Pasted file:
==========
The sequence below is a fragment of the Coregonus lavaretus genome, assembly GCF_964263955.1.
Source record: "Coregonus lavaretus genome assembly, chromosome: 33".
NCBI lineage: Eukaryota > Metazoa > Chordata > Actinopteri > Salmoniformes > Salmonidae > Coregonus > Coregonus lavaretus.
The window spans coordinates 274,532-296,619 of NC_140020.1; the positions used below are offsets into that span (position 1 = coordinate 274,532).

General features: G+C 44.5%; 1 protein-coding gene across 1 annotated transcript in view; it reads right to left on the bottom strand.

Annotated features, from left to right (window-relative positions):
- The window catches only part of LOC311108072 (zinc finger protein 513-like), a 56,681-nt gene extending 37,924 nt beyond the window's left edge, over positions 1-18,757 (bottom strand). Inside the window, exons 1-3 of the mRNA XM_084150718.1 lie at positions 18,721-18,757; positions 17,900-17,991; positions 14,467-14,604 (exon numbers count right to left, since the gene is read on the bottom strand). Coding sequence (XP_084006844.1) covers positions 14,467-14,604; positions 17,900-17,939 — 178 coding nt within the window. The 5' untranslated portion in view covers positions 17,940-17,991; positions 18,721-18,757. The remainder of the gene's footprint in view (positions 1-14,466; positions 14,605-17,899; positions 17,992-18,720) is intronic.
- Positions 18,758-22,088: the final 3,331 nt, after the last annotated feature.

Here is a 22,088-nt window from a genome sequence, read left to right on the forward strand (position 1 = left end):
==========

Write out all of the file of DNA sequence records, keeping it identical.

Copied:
The sequence below is a fragment of the Coregonus lavaretus genome, assembly GCF_964263955.1.
Source record: "Coregonus lavaretus genome assembly, chromosome: 33".
NCBI lineage: Eukaryota > Metazoa > Chordata > Actinopteri > Salmoniformes > Salmonidae > Coregonus > Coregonus lavaretus.
The window spans coordinates 274,532-296,619 of NC_140020.1; the positions used below are offsets into that span (position 1 = coordinate 274,532).

General features: G+C 44.5%; 1 protein-coding gene across 1 annotated transcript in view; it reads right to left on the bottom strand.

Annotated features, from left to right (window-relative positions):
- The window catches only part of LOC311108072 (zinc finger protein 513-like), a 56,681-nt gene extending 37,924 nt beyond the window's left edge, over positions 1-18,757 (bottom strand). Inside the window, exons 1-3 of the mRNA XM_084150718.1 lie at positions 18,721-18,757; positions 17,900-17,991; positions 14,467-14,604 (exon numbers count right to left, since the gene is read on the bottom strand). Coding sequence (XP_084006844.1) covers positions 14,467-14,604; positions 17,900-17,939 — 178 coding nt within the window. The 5' untranslated portion in view covers positions 17,940-17,991; positions 18,721-18,757. The remainder of the gene's footprint in view (positions 1-14,466; positions 14,605-17,899; positions 17,992-18,720) is intronic.
- Positions 18,758-22,088: the final 3,331 nt, after the last annotated feature.

Here is a 22,088-nt window from a genome sequence, read left to right on the forward strand (position 1 = left end):